March 14, 2019
In re Bianca K.
AC 41819 – March 2019
Termination of Parental Rights: Personal Rehabilitation
Respondent mother appealed a judgment of the trial court, terminating her parental rights on the basis that she failed to achieve the requisite degree of personal rehabilitation required by statute (§17a-112[j][B][i]).
Bianca, the child, was initially removed from mother, who herself grew up with DCF involvement, after a year of neglectful events, including ingesting mother’s Klonopin when she was 18 months old, witnessing several severe domestic violence incidents between mother and her boyfriend, being present during boyfriend’s arrest for selling heroin from his car, and age 2, overdosing on her mother’s Suboxone pills. The child eventually reunified with her mother after mother “did the things she was supposed to do, and said what she had to say in order to have Bianca returned to her care,” despite admitting at trial that she “did not really change her behavior or internalize any of the behavioral changes needed.”
Less than a year later, at age 4.5, Bianca was again removed after mother continued to test positive for opiates and not consistently engage in services. Specific steps were again issued, including counseling, drug treatment, and understanding the impact of domestic violence. At the time of trial, despite having engaged in the necessary services, mother continued her relationship with her boyfriend and attempted to conceal it from DCF. There was extensive evidence presented about boyfriend’s presence in the home, which mother denied throughout. The trial court found that while mother was “entitled to have such friends as she [found] appropriate, when her desire for maintaining an old and harmful friendship is in direct conflict with her desire to have Bianca returned to her care, concerns for Bianca’s safety must remain paramount.”
On appeal, mother claimed that the trial court “undervalued” the substantial progress toward the completion of her specific steps as ordered by the court, including her sobriety, stable housing and income, completion of parenting classes, and the progress she made in therapy. The Appellate Court, however, in affirming the trial court’s decision, emphasized that in assessing rehabilitation, the critical issue was not whether mother improved her ability to manage her own life, but rather, whether she has gained the ability to care for Bianca’s particular needs. As is required, the Court here deferred to the trial court’s findings in justifying its conclusion that mother failed to rehabilitate. To support that determination, the court had ruled that mother had “completely failed” to understand that her maintaining a relationship with her boyfriend raised concerns for her daughter’s safety.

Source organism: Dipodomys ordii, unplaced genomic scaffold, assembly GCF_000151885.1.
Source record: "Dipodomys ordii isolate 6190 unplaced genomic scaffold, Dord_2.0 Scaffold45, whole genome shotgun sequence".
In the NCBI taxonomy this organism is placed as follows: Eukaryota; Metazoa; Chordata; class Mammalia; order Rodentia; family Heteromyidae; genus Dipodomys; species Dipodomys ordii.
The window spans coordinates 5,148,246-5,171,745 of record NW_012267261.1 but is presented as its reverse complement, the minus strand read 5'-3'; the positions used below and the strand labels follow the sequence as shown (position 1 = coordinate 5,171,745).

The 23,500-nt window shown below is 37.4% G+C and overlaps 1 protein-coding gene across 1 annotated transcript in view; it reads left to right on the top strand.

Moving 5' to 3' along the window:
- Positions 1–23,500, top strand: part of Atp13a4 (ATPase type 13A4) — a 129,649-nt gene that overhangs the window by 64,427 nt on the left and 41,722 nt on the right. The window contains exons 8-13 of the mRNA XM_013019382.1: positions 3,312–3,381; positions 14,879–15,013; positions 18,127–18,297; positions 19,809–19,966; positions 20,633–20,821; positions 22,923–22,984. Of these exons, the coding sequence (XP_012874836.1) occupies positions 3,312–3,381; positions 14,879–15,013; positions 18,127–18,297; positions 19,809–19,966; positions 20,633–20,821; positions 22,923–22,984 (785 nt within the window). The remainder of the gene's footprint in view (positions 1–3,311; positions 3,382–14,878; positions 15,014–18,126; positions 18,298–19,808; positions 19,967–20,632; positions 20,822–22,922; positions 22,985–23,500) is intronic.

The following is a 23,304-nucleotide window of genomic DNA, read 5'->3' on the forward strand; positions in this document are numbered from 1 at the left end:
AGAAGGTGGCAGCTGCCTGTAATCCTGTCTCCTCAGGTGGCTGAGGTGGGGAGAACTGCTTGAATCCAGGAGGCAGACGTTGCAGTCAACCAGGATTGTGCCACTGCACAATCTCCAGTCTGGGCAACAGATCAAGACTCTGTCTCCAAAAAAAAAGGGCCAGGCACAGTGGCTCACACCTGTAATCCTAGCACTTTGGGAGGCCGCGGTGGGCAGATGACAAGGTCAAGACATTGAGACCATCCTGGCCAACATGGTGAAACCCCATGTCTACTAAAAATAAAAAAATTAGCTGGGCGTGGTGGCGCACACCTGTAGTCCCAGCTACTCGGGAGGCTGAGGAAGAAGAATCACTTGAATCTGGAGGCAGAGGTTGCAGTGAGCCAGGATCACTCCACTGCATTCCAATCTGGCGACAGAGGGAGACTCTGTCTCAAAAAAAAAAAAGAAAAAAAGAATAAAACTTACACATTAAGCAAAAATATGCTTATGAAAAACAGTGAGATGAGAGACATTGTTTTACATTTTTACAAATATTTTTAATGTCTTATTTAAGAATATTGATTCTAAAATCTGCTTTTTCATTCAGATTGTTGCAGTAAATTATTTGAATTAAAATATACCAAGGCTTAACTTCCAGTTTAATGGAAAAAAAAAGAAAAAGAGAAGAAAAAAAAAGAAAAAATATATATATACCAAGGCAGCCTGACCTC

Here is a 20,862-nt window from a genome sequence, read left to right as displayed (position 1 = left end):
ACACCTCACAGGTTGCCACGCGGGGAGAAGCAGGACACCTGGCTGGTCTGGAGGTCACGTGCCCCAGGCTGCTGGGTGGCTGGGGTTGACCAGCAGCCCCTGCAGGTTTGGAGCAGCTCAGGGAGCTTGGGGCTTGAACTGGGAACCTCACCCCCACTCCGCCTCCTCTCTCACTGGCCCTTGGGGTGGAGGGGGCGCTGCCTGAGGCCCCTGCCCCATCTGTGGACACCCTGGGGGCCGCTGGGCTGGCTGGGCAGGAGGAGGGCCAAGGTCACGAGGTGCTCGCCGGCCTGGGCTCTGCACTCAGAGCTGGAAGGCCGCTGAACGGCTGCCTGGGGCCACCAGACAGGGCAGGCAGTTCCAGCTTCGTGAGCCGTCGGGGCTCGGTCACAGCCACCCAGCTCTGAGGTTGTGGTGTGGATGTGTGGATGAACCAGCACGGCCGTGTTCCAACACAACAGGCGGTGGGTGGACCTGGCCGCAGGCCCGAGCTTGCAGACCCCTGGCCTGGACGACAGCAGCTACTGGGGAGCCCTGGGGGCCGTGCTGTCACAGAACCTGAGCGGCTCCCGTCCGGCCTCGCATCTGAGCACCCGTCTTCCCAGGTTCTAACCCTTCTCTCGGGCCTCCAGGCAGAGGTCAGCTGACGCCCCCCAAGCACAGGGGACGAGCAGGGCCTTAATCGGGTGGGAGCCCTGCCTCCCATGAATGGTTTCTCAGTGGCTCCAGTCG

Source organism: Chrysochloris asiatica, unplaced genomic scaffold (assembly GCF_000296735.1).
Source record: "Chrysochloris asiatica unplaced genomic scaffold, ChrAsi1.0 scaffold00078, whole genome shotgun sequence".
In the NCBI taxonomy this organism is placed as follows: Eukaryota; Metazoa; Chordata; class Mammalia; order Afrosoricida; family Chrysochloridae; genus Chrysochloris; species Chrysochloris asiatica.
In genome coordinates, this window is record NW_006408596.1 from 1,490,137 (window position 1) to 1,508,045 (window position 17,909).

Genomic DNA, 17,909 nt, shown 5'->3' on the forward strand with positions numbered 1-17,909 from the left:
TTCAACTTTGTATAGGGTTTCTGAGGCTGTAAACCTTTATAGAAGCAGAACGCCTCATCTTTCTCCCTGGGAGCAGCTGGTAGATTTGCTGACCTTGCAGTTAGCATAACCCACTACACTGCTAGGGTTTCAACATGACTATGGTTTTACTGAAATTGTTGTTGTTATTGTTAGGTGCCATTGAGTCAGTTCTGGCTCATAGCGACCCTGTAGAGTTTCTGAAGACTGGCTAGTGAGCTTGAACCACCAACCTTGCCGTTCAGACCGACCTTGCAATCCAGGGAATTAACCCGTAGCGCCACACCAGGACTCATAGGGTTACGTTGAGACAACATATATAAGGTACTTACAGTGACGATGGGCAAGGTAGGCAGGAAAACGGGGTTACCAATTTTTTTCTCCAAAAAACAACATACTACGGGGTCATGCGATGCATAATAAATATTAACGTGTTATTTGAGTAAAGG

Additionally, mother argued on appeal that the specific steps did not stipulate that she was to have no contact with her boyfriend. The Appellate Court found, however, that although there was nothing prohibiting the contact, the Court has consistently made clear that a court is not strictly bound by the enumerated specific steps when determining whether a parent has failed to rehabilitate. Rather, the steps provide “notice and guidance to a parent as to what should be done to facilitate reunification… [t]heir completion or noncompletion, however, does not guarantee any outcome.” Given the boyfriend’s history of violence towards mother and Bianca, the Court here found that the trial court properly concluded mother failed to rehabilitate where she demonstrated a lack of understanding of the impact of domestic violence on her and the child.
Lastly, mother claimed that the trial court was incorrect in concluding that termination was in the child’s best interests, given the close bond they shared. The Court here disagreed, finding that it was not clearly erroneous for the trial court to find that terminating parental rights would enable the child to grow up in a consistent, stable, safe, and secure environment, even as it recognized the continuing bond between mother and child.